Copeland DL, Duff RJ, Liu Q, Prokop J, Londraville RL - Front Physiol (2011)

(A) The effects of various peptides/hormones on leptin expression/secretion in mammals. (B) The effect of leptin on the expression/secretion of various peptide/hormones. The + and − indicate stimulatory and inhibitory effects respectively. Findings are reviewed in Rayner and Trayhurn (2001) and Reidy and Weber (2000).
© Copyright Policy - open-access
Related In: Results  -  Collection

License
Show All Figures
getmorefigures.php?uid=PMC3117194&req=5

Figure 1: (A) The effects of various peptides/hormones on leptin expression/secretion in mammals. (B) The effect of leptin on the expression/secretion of various peptide/hormones. The + and − indicate stimulatory and inhibitory effects respectively. Findings are reviewed in Rayner and Trayhurn (2001) and Reidy and Weber (2000).
Mentions: In mammals, leptin is synthesized by adipose tissue and secreted into the blood. As adipose stores grow, leptin expression and serum concentrations increase in proportion to total fat stores (Maffei et al., 1995; Considine et al., 1996), although different types of adipose tissue differ in their signaling amplitude (Cnop et al., 2002). Leptin binds to leptin receptors in the hypothalamus, which signal through JAK–STAT pathways to alter transcription and affect phenotype (Tartaglia, 1997). When adipose stores are depleted, circulating leptin titer drops and the effect on phenotype is reversed (e.g., high leptin attenuates appetite and low leptin stimulates appetite; Zhang et al., 1994). Ahima and Flier (2000) proposed that leptin evolved as a starvation signal; low lipid reserves lead to low leptin titers, which communicates to the central nervous system that energy is unavailable for processes that are not life sustaining (e.g., low body fat human females can become infertile, which can be successfully treated with recombinant leptin; LaMarca and Volpe, 2004). The earlier an organism can sense the starvation event, the more energy it can save by ramping down leptin-stimulated functions, and the better its chances for surviving the event. In concordance with its ability to affect such a diversity of processes, leptin interacts with a diversity of hormones and signaling peptides (Figure 1). It appears that chronic stimulation of leptin secretion is mediated by molecules such as glucose, insulin, sex steroids, and glucocorticoids (Larsson and Ahren, 1996; Elbers et al., 1997; Newcomer et al., 1998; Moreno-Aliaga et al., 2001), suggesting that these hormones may be involved in directly regulating serum leptin concentrations (Figure 1; Laferrere et al., 2002; Lee and Fried, 2009).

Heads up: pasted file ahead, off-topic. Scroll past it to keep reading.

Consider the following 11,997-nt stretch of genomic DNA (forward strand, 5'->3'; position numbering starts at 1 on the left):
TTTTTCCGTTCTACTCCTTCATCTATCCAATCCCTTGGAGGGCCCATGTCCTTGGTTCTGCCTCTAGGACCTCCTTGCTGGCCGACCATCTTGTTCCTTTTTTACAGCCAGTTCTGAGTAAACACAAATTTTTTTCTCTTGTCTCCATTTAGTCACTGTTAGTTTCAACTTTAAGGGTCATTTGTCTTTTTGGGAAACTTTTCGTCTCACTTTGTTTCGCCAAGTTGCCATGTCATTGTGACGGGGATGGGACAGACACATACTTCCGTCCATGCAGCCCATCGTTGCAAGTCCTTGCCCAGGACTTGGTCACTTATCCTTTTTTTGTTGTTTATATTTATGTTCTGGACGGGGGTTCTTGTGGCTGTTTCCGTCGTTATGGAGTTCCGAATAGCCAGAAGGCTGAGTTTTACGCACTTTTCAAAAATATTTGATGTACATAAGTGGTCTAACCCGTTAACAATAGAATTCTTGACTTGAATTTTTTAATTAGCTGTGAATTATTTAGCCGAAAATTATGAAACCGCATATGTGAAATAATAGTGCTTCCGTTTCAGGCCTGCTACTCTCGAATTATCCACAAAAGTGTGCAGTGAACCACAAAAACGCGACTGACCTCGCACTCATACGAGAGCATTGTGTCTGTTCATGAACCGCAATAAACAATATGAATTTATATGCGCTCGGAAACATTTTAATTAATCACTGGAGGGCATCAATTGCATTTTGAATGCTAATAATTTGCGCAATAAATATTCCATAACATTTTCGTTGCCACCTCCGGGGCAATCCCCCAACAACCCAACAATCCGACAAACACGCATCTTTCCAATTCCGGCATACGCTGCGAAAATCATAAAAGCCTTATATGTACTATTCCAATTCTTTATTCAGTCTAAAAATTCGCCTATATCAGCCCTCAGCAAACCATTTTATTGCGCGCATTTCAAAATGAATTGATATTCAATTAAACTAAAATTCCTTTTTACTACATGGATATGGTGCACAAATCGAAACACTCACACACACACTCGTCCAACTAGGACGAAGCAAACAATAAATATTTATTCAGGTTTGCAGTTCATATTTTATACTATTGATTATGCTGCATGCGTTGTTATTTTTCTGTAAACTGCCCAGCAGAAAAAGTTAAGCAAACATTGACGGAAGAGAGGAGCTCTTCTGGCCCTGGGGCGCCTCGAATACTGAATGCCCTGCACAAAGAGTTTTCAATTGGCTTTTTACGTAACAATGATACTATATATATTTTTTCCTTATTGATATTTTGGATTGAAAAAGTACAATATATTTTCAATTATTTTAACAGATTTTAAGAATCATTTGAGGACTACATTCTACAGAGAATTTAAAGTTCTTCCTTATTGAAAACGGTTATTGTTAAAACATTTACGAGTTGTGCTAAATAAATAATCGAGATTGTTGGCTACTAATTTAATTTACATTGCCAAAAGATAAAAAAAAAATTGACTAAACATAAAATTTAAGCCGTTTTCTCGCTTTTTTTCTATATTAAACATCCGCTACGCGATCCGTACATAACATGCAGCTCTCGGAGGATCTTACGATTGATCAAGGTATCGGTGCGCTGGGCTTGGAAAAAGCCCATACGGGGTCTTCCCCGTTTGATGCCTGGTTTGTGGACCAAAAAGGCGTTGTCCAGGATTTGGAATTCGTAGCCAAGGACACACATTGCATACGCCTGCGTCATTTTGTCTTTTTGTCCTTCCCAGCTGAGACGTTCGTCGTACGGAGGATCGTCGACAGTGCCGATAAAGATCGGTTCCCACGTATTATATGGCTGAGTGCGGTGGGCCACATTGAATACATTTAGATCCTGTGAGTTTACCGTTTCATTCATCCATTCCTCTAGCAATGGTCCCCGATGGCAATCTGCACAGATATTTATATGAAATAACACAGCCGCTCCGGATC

Bottom Line: Indeed, for animals to make favorable decisions about when to grow, eat, or reproduce, they must integrate signals among the systems responsible for energy acquisition, storage, and demand.We make the argument that leptin signaling is a likely candidate for an integrating system.Great progress has been made understanding the leptin system in mammals, however our understanding in fishes has been hampered by difficulty in cloning fish orthologs of mammalian proteins and (we assert), underutilization of the comparative approach.

View Article: PubMed Central - PubMed

Affiliation: Department of Biology, University of Akron Akron, OH, USA.

ABSTRACT
All organisms face tradeoffs with regard to how limited energy resources should be invested. When is it most favorable to grow, to reproduce, how much lipid should be allocated to storage in preparation for a period of limited resources (e.g., winter), instead of being used for growth or maturation? These are a few of the high consequence fitness "decisions" that represent the balance between energy acquisition and allocation. Indeed, for animals to make favorable decisions about when to grow, eat, or reproduce, they must integrate signals among the systems responsible for energy acquisition, storage, and demand. We make the argument that leptin signaling is a likely candidate for an integrating system. Great progress has been made understanding the leptin system in mammals, however our understanding in fishes has been hampered by difficulty in cloning fish orthologs of mammalian proteins and (we assert), underutilization of the comparative approach.

No MeSH data available.